Playing them all in tandem now, there’s one subtle but massive difference for me between these 8-bit versions and both the Atari ST and Amiga (which I’ve also played a bit, emulated on a MacBook Pro) counterparts, which is what makes the game stand out over everything else, and that’s exhileration. Yes, if you’d never played on 16-bit, you’d never miss it and you’d have a wonderful time, but there’s something about the extra fidelity, the longer draw distances, the speed and something about the car physics that makes driving feel more tactile. You’re going to feel every bump, and that’s going to make you also brace yourself for every bump, whether just going into a curve a bit too sharply, or landing a huge jump and bouncing around from the impact. And as a result, your stomach will often be in your mouth and you’re going to be leaning all over the place as you try not to wrestle your joystick too hard because you remember just how easily they can snap by pushing a bit too far in one direction!

This game on the Atari ST is just so immersive, and has so much going for it that you’ll be coming back forever. Eventually, when you’ve admitted to yourself you aren’t going to find it again and need to splash some cash! I still question C&VG’s complaint about the lack of racing games on the platform, but if there is a lack, then no problem because this is the only racing game you need on there. It might not be the best race game ever anymore, but it’s still not far off, and there’s no question in my mind that it is still one of the most exhilerating too!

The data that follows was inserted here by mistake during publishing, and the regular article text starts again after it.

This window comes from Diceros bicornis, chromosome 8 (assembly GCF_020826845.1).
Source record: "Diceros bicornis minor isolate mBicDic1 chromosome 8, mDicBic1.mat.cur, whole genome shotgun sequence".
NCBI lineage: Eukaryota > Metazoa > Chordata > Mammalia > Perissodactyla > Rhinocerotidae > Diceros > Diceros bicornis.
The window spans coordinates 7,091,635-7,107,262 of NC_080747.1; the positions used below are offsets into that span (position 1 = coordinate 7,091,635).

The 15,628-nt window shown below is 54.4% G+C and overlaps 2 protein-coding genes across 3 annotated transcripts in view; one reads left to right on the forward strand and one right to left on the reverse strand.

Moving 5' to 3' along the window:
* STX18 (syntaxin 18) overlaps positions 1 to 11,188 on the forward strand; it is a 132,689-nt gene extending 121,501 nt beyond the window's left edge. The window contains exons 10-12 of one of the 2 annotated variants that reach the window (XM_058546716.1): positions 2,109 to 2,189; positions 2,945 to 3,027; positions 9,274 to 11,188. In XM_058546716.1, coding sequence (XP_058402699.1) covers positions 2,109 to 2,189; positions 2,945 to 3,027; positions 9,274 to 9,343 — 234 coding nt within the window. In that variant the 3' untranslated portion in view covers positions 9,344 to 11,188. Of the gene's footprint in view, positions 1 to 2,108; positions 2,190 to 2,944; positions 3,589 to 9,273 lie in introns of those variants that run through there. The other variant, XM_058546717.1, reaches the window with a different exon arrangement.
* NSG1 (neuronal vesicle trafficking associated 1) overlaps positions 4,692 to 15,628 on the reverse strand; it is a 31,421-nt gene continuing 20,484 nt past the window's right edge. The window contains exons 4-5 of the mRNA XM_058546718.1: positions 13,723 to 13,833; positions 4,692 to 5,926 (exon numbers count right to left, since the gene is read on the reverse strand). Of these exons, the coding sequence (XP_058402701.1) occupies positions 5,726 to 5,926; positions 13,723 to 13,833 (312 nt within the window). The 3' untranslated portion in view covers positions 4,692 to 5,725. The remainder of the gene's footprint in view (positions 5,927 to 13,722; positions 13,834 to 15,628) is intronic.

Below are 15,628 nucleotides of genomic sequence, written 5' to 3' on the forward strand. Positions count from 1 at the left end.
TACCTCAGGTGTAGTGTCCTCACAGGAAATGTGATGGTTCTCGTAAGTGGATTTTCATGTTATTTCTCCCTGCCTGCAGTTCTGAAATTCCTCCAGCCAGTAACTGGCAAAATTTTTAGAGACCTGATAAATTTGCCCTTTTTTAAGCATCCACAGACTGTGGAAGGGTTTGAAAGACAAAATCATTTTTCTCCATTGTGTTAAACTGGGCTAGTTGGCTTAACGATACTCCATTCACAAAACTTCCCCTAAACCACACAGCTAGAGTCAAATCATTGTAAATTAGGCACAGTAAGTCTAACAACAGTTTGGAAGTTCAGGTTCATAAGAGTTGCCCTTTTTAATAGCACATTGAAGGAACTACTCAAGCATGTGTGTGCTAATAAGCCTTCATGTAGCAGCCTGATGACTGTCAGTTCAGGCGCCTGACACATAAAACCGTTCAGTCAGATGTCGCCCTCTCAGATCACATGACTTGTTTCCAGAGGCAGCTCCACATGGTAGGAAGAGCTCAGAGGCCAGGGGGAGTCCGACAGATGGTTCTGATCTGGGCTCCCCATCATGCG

Finally, next month in C&VG… Xenon II – the most amazing shoot ‘em up ever? Yeah, maybe!

My Life With… Pac-Land (Arcade / Spectrum / Everything Else!)

My Life With… Pac-Land (Arcade / Spectrum / Everything Else!)

There are very scientific reasons about why I can remember not only every second of Live Aid, but also where I was sitting when Status Quo came on, for example. Same for what I was eating for breakfast (toast) when the Mary Rose was pulled up, or what music was playing (1999 by Prince – see here for more on that) the first time I played Daley Thompson’s Decathlon. It’s a bit like those ghost theories about high-impact things being imprinted on places, but more real and that place is your brain, not the creepy underground boiler room in your middle school that I had forgotten all about until just now… But while that works for high-impact, I am wondering why I also remember what I was wearing (blue La Coste tracksuit) when I bought Queen’s Greatest Hits from the record section downstairs in Boots in Bedford in about 1984. And also why I don’t remember almost anything about what was an hotly anticipated, but in retrospect horrendous sounding, annual church trip to Great Yarmouth that was in full annual swing around the same time. Incidentally, I also have very few memories of why I bought Queen’s Greatest Hits as I’ve never been a fan!